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Royal trains have always been a consideration of railway operators, and this included in the early days of the railways. One of the first royal coaches dates back to 1842, and still exists to this day. In 1840, the widow of King William IV became the first member of the British Royal Family to travel by train, and with the decision that this may become a regular occurrence, a special coach was built for her travel two years later.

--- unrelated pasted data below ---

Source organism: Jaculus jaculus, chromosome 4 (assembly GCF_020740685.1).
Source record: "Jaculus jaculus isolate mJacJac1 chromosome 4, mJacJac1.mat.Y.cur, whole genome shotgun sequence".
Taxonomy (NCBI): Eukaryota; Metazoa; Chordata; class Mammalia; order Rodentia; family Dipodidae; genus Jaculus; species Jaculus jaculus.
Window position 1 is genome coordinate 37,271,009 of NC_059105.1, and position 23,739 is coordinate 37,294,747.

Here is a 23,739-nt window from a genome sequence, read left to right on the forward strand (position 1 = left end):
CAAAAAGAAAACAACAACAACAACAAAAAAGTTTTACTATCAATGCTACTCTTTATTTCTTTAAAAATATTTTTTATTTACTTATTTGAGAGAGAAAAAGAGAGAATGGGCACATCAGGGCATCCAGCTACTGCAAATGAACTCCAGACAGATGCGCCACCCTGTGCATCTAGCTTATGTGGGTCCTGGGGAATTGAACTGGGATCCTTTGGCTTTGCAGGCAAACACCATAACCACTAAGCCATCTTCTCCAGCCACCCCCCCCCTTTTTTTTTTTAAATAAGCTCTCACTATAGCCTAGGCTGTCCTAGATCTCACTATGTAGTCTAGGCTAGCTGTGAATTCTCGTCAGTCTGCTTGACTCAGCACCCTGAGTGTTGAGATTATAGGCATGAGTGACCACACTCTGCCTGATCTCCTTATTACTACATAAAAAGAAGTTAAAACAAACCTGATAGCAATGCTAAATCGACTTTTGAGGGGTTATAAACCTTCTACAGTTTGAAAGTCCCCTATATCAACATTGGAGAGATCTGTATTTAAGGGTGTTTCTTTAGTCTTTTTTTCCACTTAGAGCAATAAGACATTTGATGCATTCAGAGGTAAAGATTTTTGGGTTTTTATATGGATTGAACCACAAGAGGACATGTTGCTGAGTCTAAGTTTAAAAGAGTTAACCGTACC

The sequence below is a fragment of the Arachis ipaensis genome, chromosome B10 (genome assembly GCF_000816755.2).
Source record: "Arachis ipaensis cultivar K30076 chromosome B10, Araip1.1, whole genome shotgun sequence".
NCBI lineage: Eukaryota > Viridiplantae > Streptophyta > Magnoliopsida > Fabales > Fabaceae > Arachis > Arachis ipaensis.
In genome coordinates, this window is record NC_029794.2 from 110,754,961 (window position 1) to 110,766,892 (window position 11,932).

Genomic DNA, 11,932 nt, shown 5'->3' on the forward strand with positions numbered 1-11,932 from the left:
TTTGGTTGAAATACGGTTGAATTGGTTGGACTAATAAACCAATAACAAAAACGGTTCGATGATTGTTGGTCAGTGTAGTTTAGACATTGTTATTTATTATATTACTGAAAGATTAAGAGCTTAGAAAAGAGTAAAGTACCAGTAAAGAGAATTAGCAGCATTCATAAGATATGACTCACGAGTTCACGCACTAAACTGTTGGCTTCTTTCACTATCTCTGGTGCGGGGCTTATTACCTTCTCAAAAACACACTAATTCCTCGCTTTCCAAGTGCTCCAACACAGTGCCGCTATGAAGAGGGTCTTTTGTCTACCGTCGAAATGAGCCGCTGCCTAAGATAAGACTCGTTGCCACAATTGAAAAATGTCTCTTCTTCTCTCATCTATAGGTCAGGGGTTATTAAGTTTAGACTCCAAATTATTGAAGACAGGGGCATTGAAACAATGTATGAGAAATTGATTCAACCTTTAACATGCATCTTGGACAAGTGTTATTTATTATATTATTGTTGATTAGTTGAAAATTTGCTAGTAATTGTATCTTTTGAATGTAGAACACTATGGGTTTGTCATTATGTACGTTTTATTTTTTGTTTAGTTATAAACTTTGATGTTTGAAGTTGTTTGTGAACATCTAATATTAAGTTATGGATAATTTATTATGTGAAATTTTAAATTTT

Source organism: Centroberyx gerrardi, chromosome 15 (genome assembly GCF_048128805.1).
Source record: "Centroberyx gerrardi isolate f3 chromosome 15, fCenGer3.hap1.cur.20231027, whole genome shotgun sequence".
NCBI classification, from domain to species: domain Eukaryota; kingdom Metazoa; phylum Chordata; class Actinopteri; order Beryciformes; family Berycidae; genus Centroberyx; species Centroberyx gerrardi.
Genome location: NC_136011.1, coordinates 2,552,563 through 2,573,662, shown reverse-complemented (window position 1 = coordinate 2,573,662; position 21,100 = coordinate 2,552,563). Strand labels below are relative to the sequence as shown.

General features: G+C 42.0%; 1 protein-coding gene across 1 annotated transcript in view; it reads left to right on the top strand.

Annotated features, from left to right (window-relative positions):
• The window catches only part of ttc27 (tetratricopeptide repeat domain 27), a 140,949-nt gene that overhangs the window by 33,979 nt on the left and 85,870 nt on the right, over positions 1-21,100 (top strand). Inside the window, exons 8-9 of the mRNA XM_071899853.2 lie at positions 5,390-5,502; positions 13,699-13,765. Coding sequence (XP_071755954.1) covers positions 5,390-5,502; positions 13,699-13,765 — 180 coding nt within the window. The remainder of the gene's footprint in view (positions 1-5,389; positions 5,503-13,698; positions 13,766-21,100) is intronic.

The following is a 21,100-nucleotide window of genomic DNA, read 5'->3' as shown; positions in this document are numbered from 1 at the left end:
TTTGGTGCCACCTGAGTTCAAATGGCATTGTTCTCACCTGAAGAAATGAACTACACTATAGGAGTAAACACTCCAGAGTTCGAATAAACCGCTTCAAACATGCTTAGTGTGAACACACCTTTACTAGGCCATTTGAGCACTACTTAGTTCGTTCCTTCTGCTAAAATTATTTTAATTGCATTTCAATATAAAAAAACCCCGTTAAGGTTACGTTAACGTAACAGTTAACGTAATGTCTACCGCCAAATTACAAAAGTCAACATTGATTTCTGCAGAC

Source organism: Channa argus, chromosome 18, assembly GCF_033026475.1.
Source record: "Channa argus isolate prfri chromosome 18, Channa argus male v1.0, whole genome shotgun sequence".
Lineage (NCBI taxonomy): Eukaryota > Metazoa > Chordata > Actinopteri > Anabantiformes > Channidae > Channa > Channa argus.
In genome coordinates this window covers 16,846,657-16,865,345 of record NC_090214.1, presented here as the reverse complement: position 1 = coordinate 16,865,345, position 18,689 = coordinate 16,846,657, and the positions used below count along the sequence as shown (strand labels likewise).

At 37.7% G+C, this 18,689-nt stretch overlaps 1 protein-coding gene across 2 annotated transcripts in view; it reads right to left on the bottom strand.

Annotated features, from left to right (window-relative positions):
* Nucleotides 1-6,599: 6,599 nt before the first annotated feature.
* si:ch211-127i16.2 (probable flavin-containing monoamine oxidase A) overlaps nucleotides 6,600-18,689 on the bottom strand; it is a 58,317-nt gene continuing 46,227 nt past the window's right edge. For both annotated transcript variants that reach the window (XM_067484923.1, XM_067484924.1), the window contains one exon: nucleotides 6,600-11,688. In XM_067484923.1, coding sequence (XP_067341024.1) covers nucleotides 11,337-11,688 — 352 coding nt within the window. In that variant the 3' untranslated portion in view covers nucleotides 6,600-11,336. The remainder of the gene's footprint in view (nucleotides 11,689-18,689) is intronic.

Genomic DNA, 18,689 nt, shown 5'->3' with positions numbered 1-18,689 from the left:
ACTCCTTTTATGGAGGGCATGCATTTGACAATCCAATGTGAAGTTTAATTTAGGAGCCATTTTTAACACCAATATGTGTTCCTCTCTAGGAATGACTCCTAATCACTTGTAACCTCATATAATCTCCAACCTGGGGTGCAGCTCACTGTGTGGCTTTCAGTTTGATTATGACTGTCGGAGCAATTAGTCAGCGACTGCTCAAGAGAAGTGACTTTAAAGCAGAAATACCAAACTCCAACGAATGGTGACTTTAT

Queen Adelaide, the aunt of Queen Victoria, would receive this coach in the same year that Queen Victoria would take her first journey by rail, becoming the first British monarch to do so. Queen Adelaide's Saloon, coach number 2, was constructed at Euston works who built the underframe and then combined it with a body built by a coach builder, also based in London. The coach built nature of this saloon led to it resembling a horse drawn carriage of the time. The coach was built by the London and Birmingham Railway.